Truthfully, the cause of all my problems had a name and it was Jason Shields. Jason was my age and a junior in high school. He had been diagnosed with osteosarcoma, a type of bone cancer, a little less than a year ago and his prognosis was getting worse. Last I'd checked, his x-rays showed that the tumors in various parts of his body were growing at a tremendous rate and he might have had to have something amputated. Instead of sleeping, I went to the hospital to visit him every night. In the last month, I had taken to praying even though I didn't know how—my family was atheist—and it didn't seem to be helping. Jason, with the emerald-green eyes and the warm smile that lit up whatever room he was in, was dying and I couldn't do anything about it.

            So, why didn't my parents know anything about Jason? Because he wasn't real…okay, he might have been real, but as far as I knew, he wasn't. Anything and everything that had to do with Jason happened in my dreams. So why did something that occurred in a dream affect me so much in everyday life? I don't know. Was it because I loved him? Hell, did I even know what love was?

            Instead of watching the president's speech that night, I had watched a show called Beyond Belief. And now, I was faced with a question: did magic really exist? Did miracles really happen if you wished for them hard enough? I didn't know then and I don't know now. What I did know was that I hadn't gotten a decent night's sleep in the past five months and I needed it, badly. With a sigh, I drifted off to a troubled sleep.

I threw on a black t-shirt, a pair of old jeans, and a pair of worn sneakers that I kept in my closet for emergencies. After quietly opening my window, I climbed out and onto a branch of an old oak tree. The night air was cold and it would've been wise of me to return for a jacket, but I didn't want to waste the time. I gingerly moved towards the trunk and as soon as the branch got thick enough to comfortably hold my weight, I used it to swing to the ground.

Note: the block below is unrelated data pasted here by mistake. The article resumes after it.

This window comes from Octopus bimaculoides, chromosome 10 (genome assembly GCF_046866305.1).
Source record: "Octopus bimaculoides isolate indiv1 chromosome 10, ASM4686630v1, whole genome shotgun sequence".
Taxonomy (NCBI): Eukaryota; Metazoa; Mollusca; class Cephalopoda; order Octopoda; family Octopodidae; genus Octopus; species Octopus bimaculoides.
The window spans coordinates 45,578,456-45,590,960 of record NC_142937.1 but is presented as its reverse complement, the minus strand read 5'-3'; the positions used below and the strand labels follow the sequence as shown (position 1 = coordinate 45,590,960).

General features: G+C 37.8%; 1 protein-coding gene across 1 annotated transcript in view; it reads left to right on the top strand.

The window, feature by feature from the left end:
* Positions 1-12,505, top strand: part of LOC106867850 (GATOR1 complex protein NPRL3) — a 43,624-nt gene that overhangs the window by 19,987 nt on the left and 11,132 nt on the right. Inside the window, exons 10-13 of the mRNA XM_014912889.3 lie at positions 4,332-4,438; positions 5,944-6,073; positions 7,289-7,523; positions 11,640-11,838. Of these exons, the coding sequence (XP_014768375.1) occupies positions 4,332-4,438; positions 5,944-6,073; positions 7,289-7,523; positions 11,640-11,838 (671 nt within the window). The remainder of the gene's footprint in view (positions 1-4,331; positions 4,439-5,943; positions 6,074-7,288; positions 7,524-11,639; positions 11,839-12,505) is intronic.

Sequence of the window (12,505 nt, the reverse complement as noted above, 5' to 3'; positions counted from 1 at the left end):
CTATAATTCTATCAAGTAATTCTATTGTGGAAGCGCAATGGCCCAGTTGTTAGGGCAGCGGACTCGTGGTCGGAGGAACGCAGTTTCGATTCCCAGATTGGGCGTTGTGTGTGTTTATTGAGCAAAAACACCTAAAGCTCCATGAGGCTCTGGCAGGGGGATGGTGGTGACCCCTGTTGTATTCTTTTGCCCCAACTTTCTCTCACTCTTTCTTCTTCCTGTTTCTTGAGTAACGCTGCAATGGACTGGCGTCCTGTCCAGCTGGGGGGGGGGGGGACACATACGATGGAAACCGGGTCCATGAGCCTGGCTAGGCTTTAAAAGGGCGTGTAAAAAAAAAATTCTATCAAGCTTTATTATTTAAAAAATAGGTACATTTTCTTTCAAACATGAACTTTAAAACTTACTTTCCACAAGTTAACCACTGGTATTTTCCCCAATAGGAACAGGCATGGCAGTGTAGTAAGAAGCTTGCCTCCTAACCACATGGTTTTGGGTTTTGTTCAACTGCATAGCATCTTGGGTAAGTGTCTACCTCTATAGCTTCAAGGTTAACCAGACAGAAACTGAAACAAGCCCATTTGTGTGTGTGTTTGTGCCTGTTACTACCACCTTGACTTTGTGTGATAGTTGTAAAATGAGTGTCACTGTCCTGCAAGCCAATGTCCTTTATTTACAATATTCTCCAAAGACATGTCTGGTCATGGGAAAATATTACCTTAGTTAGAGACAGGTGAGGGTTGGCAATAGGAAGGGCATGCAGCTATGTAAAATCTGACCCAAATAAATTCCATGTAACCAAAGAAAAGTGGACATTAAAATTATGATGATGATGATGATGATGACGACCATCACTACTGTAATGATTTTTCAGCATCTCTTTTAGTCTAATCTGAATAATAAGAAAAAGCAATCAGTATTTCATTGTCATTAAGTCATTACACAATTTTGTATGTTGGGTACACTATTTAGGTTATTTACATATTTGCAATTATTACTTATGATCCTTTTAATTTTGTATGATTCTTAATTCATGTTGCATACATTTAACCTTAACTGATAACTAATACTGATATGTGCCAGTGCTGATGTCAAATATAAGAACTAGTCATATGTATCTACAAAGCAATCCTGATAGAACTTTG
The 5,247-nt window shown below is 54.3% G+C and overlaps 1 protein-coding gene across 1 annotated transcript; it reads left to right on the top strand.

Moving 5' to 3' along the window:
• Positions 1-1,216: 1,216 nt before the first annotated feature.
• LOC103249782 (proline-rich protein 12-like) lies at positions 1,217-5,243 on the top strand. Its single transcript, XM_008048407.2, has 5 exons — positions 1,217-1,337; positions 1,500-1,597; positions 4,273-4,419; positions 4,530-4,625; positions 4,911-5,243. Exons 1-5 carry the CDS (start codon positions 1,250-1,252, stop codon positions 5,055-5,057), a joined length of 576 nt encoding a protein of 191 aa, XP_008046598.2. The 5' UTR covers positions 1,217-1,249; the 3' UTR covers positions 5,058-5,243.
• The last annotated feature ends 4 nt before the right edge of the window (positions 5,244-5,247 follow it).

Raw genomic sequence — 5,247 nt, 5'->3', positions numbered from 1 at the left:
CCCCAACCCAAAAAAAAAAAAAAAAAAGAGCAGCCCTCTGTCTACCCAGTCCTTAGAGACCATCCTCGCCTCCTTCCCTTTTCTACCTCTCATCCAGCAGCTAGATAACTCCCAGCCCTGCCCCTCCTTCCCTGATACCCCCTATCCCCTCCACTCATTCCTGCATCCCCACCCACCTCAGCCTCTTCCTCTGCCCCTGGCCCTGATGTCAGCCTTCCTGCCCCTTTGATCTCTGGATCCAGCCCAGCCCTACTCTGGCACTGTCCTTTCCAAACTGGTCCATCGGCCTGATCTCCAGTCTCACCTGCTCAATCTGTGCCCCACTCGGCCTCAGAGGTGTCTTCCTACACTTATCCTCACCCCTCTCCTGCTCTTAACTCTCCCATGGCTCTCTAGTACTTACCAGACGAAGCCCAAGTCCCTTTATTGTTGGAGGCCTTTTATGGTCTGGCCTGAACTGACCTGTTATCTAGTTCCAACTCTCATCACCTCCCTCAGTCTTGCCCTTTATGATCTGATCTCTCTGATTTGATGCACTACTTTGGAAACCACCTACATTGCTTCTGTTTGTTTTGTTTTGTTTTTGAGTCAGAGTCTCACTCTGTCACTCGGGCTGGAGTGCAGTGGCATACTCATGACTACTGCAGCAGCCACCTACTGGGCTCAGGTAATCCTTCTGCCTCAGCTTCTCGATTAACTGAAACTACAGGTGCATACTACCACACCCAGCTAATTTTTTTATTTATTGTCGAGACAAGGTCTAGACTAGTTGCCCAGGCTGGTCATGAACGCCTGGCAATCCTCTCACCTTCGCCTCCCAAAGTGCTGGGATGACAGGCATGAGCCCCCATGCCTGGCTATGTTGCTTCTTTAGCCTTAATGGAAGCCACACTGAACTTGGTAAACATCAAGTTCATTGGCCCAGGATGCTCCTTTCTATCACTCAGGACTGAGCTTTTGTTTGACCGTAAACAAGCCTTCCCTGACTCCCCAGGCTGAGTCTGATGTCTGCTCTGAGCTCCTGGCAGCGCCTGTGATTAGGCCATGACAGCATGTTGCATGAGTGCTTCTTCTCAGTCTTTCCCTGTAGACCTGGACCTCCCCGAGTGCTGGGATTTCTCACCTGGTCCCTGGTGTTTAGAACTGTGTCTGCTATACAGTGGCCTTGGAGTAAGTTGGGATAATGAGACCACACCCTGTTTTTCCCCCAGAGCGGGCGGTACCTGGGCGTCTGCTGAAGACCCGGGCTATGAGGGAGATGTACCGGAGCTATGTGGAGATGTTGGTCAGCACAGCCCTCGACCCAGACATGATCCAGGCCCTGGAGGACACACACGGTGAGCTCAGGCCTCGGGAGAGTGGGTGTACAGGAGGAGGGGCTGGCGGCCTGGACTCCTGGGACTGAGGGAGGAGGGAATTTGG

It took me fifteen minutes to get to the hospital on my bike, which I then proceeded to stash in a begonia bush. A five minute walk across the parking lot and an elevator ride later, I quietly opened the door to Jason's room. The room looked just like it always did—sad, gloomy and immaculate. There was just one thing missing: Jason. The perfectly made bed quickly erased any illusions I may have had of him being able to come back.

The next morning, I was in a stunned stupor. After stumbling through my daily morning activities, I made my way to school, where I proceeded to sleep through two of my morning classes and make a complete fool of myself in the next three. On my way to lunch, I was so absorbed in my thoughts that I unceremoniously ran into somebody and knocked both of us to the floor.


"I'm so sorry! I wasn't watching where I was going."

The person I bumped into cracked a smile and pulled me up. "Neither was I. I'm new here and I can't seem to find the cafeteria."

I stared at him; that smile…it was impossible and yet…it was his smile and those were his eyes. "C-can I see your program card?" I asked.

He didn't seem to find the request even remotely odd. "Sure."

He handed it to me and my eyes immediately darted to the name at the top: Shields, Jason. I also couldn't help but notice that we had more than half of our classes together.

"Do I know you?" he asked me curiously.

Impulsively, I stood up on my tippy-toes (geez, he was tall) and kissed him. We were ever so rudely interrupted by a teacher stepping out of his classroom to tell us to please hold it off 'till the three day weekend that was coming up.

"Does that answer your question?" I asked, once the teacher had gone back inside.

His reply was quite unexpected. "Are you free tonight?"

"Yeah, I think so." It was a Friday—of course I was free, weren't you listening to my parents last night?

"You wanna catch a movie or something?"

"No," I said, my voice dripping with sarcasm, "I just felt like sticking my tongue somewhere and your mouth seemed like an appropriate place." He snorted.

"I'll take that as a yes."

"What a way with words you have," he told me as we made our way to the lunchroom.

"You should know," I replied, "you taught me."

            It was as if a great weight had been lifted off my chest. I felt more awake and happier than I had been in months. I also suspected that tonight, I would have no trouble getting to sleep. That still left the question I had asked myself earlier: Did I love him? It was time to find out.

A/N # 2: I would really like to know what you guys think of this story and how well I've developed the characters, so please lemme know by reviewing (e-mail and instant messaging is good too).